There’s a major misconception among holders of a homeowner’s insurance policy. They believe
their insurer is working for them. The fact is that the insurance company is working for itself to
minimize reimbursements to clients, thereby maximizing its profits. The difference between a
public adjuster and an insurance adjuster is for whom they work.
Maximizing profits for the insurer is accomplished through company-employed insurance
adjusters. The adjusters are sent by the insurance company after a claim has been filed to
survey and assess the damage. They adhere to the letter and terms of the policy, but are always
seeking ways the company can utilize to reduce the amount of the reimbursement or deny the
There are several strategies insurers employ to deny a claim, encompassing non-covered event,
the homeowner waited too long to file, or temporary repairs weren’t made to minimize
damage. Other excuses include lapsed insurance, an incomplete claim, the damage is normal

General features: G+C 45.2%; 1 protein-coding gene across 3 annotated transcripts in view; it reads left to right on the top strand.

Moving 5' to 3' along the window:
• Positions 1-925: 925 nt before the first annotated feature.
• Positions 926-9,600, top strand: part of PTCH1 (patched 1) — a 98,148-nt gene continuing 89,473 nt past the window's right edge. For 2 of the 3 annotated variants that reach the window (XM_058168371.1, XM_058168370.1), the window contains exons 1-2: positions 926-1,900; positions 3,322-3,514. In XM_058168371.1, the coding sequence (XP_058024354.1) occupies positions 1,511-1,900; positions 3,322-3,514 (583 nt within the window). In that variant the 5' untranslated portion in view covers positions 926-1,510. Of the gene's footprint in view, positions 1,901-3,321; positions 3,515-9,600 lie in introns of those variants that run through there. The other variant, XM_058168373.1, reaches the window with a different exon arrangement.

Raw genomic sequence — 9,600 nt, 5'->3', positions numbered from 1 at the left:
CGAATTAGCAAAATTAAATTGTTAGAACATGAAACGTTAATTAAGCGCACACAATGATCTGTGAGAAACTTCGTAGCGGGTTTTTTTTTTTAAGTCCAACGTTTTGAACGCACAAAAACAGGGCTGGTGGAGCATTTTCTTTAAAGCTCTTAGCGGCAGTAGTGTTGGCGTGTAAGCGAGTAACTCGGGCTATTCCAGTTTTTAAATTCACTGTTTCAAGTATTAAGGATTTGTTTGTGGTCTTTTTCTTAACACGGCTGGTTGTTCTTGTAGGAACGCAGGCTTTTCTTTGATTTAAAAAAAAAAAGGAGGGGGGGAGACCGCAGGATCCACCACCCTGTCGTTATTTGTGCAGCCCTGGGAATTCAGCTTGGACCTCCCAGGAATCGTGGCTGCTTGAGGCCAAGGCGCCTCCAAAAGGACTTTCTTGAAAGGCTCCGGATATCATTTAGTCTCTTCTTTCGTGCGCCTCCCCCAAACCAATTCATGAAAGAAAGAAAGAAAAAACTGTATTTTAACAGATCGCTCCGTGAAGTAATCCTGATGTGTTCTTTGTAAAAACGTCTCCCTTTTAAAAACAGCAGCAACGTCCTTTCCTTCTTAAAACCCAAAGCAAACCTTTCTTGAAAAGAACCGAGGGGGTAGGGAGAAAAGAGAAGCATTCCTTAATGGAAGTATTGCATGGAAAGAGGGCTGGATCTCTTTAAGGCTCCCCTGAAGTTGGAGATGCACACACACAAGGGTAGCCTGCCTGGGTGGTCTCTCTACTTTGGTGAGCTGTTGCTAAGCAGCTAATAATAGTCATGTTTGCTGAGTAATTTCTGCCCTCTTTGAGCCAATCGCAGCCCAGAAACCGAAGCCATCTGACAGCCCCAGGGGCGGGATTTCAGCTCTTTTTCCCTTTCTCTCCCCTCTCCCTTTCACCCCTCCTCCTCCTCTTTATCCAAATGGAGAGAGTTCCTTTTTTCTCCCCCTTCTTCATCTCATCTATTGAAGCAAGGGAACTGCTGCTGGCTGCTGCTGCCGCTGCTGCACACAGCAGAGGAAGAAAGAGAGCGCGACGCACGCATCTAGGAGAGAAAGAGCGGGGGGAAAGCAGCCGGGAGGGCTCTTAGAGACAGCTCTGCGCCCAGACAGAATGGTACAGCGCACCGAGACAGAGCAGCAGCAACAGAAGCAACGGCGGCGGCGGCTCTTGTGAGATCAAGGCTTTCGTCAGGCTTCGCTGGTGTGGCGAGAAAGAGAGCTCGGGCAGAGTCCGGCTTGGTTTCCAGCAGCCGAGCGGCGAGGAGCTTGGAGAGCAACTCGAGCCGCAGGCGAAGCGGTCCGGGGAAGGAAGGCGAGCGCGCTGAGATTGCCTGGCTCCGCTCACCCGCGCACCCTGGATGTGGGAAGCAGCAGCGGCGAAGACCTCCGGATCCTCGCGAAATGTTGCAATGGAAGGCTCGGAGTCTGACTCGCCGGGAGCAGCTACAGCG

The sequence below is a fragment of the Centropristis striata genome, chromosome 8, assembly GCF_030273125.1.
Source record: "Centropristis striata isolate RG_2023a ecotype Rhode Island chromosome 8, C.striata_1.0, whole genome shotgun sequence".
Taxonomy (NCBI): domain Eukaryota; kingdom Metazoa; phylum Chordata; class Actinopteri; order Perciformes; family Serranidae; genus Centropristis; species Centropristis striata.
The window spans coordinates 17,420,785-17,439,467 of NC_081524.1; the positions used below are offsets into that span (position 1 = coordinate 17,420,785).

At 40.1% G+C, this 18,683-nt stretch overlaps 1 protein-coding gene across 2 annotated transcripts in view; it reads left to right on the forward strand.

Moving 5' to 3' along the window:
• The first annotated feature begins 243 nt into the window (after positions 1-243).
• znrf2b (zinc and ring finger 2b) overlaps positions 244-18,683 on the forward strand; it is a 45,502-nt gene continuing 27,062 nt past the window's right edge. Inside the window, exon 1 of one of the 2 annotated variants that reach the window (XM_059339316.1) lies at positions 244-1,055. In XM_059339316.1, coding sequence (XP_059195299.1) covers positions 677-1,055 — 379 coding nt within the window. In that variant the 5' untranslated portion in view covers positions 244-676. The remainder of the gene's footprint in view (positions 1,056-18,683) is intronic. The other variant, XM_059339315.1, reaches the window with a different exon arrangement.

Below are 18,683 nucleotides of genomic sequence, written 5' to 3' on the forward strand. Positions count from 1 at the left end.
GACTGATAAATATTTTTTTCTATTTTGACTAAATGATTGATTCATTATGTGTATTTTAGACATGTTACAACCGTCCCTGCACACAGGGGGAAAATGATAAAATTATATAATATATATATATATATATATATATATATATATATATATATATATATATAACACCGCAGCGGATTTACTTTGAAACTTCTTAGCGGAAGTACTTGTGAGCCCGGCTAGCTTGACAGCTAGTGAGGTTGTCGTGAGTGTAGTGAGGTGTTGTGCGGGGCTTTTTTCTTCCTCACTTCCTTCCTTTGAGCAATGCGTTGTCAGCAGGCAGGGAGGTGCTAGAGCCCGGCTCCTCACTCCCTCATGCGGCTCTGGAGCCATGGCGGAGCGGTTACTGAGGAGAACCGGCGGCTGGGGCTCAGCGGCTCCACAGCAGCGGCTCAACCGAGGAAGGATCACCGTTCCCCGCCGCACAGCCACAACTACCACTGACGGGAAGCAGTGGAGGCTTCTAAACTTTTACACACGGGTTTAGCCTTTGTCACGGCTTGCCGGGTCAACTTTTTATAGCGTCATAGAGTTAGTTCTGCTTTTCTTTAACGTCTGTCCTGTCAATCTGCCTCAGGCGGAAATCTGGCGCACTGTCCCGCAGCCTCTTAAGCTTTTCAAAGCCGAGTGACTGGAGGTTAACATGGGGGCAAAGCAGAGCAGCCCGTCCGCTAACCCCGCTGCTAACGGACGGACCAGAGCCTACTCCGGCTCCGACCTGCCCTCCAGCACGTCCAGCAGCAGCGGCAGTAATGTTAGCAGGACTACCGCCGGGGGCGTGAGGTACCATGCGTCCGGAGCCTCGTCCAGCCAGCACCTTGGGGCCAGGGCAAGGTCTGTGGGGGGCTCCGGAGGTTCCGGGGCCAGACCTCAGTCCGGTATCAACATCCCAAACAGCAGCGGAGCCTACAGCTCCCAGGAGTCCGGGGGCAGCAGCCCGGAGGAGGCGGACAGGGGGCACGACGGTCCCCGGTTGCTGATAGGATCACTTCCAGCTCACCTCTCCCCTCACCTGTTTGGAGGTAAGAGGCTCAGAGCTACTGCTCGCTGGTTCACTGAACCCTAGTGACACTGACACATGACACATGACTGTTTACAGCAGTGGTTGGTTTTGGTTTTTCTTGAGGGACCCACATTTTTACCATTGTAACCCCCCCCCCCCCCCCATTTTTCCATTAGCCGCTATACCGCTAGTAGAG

wear and tear, or the homeowner’s actions or inaction caused the damage.
Homeowners are often pressured to accept the initial monetary offer made by the insurance
company. Homeowners have no idea what repair or replacement costs are, so they typically
comply, They only discover later that the reimbursement is insufficient.
In contrast, a public adjuster works entirely on behalf of the homeowner. A public adjuster is
hired by the homeowner. He or she is an advocate for the homeowner and works diligently to
obtain any additional funds to which a client may be entitled. They have the same knowledge,
skill and experience as an insurance adjuster.
A public adjuster can have a claim reopened, negotiate on behalf of the homeowner for a larger
reimbursement, and can settle a claim in as little as 30 to 90 days. Some homeowners prefer to
be involved in the process, but most clients prefer to leave it to their public adjuster as they
work on getting their lives back together.